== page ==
She was wheeled out of surgery at 1pm. We saw her as she was wheeled past us. Her head was heavily bandaged. Her face seemed a bit swollen. But the procedure was successful they said. She was going to be okay. Sandy was going to be fine. She needed to rest though and we needed to wait for her to wake up.
At around 2pm, there was a flurry of activity in the ICU, the nurses were running. They grabbed her bed and wheeled it back into theatre. The Doctor informed us that her brain was swollen. They now needed to perform a craniotomy This is a procedure where part of the cranium called the Bone flap is removed to expose the brain. Apparently her brain was swelling and this was the only way to reduce that. The bone flap would be returned after the swelling went down. This surgery took the rest of the day. She had 3 major surgeries on her brain within 48 hours.
I have an insatiable craving for information. I was tired of receiving information in piecemeal and I decided to research this whole thing on the internet. I spent the whole evening and part of Saturday morning reading about Brain tumors and the prognosis. I read about Brain swelling as a result of surgery and injury. What I saw online gutted me. For the first time it occurred to me, albeit remotely, that Sandy was not okay, and there was little hope. I was on autopilot mode though. In hindsight I think I was grasping the information, but it wasn’t sinking. I knew what I had to do though, I had to prepare her brother JM for this outcome. We are best friends, have been since we were kids. I had to tell him. But first I had to go to the hospital and see if there had been any improvements in her condition.
I got to the hospital at 9am. I just hate hospitals. The smell of drugs and antiseptic is nauseating. It is overwhelming to see other sick people and other waiting families. You have no empathy left for others, it has all been used up for your person. All your sadness is reserved for your person. So seeing these other people is different. It is like they are not there. It is just you and your people here for your person. Everything else is whitenoise.
They allowed us to go see her in the ICU we stood there looking at her. So many tubes. It seemed like she had a tube coming out of every orifice in her body. Her tongue was slightly sticking out of her mouth. Her left eye was very swollen. Her body was cold to the touch. The nurse assured as it was normal and she would eventually wake up. We spoke to her. Told her we loved her and made promises of the things we would do when she woke up. I had never really considered a life without her. All the information I had gathered from the internet came flooding back. I couldn’t hold back the tears. I just cried.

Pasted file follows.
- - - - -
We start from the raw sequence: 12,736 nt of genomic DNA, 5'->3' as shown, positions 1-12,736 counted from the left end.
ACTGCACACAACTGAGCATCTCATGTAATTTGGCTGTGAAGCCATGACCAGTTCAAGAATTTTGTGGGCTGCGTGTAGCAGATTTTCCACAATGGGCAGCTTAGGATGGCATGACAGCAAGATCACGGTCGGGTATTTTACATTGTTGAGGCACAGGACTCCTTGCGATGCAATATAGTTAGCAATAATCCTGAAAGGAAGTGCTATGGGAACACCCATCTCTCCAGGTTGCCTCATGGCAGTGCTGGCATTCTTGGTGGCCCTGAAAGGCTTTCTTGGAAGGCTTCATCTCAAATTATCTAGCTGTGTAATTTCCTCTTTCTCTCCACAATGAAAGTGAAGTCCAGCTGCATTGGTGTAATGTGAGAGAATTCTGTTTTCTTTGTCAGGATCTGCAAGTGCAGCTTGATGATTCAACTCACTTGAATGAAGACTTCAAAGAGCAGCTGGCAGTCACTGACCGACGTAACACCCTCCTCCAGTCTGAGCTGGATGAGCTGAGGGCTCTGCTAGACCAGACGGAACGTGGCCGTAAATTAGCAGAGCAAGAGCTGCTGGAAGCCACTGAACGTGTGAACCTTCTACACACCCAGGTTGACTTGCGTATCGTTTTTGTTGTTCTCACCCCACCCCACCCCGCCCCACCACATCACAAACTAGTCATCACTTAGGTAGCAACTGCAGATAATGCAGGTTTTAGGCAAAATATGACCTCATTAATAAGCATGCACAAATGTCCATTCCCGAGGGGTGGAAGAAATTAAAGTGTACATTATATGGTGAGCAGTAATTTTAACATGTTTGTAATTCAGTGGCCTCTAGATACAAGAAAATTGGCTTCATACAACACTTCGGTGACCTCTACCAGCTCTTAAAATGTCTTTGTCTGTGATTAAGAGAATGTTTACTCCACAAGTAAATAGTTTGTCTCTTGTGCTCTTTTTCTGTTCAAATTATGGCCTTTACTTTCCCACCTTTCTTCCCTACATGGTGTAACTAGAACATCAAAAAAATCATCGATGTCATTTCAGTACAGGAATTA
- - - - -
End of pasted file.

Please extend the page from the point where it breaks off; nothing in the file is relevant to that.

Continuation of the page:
We left the hospital. I found JM seated alone outside in the yard. I invited him to lunch. At lunch we spoke about his sister and what he thought about the whole thing. Now if you know JM you know he has a way of making the most dire situation “not a big deal”/ He seemed completely oblivious to how serious this situation was. He was fairly confident that everything would work well. I asked him if he had considered that there was a chance she wouldn’t wake up. He said no. Then, in my usual shoot straight style, I told him what I saw online. How bad it was. We discussed at length what the possible quality of life for Sandy would be when she woke up, we discussed the statistics online. We never really admitted to ourselves that we understood that she wouldn’t wake up. We sidestepped that issue. Did a dance around it. Not wanting to speculate, not wanting to accept that this was the end. I had to the best of my ability given him the facts and managed his expectations. She wasn’t going to wake up, and even if she did, she was going to have some deficiencies. My personality has me being too objective even with emotional situations. Logic is easier for me to process. Be that as it may, I was still on autopilot mode. I had the facts. I knew the outcome. But the gravity of the situation had not sunk. Logic fails where you are supposed to feel your way through a situation.
I didn’t go on Sunday. She hadn’t woken up. I didn’t go on Monday. She hadn’t woken up. We had been told that visitors were limited to just her parents because her brain was getting tired from all the activity with visitors so we decided to wait for her to wake up.